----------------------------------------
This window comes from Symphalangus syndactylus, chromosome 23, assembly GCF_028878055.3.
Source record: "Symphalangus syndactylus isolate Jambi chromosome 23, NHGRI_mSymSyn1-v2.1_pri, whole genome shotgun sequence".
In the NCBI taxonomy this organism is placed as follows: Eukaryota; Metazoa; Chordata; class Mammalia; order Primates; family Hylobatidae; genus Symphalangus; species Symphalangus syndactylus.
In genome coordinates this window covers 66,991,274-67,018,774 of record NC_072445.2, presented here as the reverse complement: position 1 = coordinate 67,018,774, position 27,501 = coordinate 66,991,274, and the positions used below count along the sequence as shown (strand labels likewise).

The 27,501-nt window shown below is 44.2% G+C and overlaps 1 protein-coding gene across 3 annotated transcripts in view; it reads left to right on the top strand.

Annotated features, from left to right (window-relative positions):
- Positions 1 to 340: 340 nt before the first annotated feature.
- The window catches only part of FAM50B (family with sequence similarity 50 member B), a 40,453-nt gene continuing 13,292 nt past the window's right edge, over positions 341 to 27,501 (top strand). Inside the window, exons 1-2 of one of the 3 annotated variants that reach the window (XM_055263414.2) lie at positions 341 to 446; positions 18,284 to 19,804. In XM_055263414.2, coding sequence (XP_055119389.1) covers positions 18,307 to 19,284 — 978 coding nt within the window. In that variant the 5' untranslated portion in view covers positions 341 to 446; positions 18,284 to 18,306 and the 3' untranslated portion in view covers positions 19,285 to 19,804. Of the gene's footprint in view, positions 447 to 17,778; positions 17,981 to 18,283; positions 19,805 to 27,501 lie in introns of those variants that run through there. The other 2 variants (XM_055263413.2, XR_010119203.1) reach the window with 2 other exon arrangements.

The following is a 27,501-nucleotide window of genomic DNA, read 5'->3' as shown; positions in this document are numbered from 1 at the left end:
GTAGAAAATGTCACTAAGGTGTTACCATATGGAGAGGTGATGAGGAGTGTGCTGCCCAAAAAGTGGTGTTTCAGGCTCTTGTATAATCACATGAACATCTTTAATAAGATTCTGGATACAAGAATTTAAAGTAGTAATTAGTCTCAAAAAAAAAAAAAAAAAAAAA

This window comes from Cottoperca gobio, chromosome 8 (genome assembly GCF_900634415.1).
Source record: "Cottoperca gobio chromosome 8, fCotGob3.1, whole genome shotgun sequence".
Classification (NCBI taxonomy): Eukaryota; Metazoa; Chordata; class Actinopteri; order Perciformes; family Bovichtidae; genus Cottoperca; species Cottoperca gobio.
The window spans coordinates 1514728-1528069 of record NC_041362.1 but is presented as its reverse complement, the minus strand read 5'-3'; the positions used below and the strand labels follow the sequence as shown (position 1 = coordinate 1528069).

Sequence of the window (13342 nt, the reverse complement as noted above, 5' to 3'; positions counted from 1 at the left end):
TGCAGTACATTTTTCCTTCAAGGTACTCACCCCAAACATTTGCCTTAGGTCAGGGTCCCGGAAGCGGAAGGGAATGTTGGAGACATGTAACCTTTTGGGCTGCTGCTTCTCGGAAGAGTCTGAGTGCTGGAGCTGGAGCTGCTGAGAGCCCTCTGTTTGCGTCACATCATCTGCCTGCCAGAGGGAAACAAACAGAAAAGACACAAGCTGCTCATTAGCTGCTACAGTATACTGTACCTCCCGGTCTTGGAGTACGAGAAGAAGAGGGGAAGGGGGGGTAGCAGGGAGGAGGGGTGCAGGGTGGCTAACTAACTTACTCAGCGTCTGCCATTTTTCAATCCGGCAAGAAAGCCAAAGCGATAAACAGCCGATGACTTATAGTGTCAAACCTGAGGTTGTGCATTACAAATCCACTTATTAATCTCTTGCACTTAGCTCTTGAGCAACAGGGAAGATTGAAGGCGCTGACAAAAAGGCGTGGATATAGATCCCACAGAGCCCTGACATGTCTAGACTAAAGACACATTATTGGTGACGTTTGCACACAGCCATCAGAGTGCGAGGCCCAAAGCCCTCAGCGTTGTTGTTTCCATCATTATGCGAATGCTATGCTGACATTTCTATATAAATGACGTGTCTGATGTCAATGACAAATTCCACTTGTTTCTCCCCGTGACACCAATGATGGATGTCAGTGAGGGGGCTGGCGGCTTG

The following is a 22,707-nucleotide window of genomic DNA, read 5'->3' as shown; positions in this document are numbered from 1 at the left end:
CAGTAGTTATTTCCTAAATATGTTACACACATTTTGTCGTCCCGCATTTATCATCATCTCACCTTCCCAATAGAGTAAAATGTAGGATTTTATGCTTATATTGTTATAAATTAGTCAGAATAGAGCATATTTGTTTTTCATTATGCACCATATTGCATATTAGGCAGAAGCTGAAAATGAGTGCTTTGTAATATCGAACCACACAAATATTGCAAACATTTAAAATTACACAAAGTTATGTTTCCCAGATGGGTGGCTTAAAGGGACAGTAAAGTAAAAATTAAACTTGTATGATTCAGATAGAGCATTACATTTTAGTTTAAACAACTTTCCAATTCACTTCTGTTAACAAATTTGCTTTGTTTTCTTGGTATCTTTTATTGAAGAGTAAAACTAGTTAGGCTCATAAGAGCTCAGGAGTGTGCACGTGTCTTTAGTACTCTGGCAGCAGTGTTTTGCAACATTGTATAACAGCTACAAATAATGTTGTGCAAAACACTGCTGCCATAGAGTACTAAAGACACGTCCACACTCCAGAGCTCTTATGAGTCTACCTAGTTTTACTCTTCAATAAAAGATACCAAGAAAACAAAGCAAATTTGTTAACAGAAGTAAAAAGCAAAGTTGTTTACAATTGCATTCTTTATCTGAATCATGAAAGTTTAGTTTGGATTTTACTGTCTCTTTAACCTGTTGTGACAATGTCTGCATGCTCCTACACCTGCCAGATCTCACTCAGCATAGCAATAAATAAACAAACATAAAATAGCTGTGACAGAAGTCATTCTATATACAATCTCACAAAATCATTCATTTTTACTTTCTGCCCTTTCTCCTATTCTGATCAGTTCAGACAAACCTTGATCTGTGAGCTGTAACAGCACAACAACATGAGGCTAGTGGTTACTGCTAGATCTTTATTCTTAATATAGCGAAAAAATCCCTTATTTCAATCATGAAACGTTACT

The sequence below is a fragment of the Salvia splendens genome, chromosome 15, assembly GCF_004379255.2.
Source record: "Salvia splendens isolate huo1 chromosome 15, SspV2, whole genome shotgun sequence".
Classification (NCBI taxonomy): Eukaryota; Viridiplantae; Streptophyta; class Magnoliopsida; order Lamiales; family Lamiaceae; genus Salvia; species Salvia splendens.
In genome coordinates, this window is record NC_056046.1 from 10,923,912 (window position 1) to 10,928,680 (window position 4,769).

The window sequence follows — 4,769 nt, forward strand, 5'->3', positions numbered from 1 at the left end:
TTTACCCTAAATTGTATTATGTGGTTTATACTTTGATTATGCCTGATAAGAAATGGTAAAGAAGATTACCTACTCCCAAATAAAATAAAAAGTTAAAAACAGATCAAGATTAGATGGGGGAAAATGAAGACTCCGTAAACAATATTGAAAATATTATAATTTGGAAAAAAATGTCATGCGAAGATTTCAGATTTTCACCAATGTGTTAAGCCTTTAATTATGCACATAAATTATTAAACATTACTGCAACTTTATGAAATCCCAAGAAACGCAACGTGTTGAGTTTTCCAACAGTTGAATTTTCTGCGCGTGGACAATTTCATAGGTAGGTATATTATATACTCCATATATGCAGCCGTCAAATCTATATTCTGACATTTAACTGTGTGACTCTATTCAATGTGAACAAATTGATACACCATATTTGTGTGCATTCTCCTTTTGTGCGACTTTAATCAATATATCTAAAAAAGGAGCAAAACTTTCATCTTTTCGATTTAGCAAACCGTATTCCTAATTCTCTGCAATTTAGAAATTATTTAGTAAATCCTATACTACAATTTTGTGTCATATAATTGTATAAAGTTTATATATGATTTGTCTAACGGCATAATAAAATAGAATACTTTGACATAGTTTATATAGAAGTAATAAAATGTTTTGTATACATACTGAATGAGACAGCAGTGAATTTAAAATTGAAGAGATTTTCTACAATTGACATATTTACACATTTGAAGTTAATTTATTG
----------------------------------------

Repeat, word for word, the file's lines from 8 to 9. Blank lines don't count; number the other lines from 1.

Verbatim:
- The window catches only part of FAM50B (family with sequence similarity 50 member B), a 40,453-nt gene continuing 13,292 nt past the window's right edge, over positions 341 to 27,501 (top strand). Inside the window, exons 1-2 of one of the 3 annotated variants that reach the window (XM_055263414.2) lie at positions 341 to 446; positions 18,284 to 19,804. In XM_055263414.2, coding sequence (XP_055119389.1) covers positions 18,307 to 19,284 — 978 coding nt within the window. In that variant the 5' untranslated portion in view covers positions 341 to 446; positions 18,284 to 18,306 and the 3' untranslated portion in view covers positions 19,285 to 19,804. Of the gene's footprint in view, positions 447 to 17,778; positions 17,981 to 18,283; positions 19,805 to 27,501 lie in introns of those variants that run through there. The other 2 variants (XM_055263413.2, XR_010119203.1) reach the window with 2 other exon arrangements.

The following is a 27,501-nucleotide window of genomic DNA, read 5'->3' as shown; positions in this document are numbered from 1 at the left end: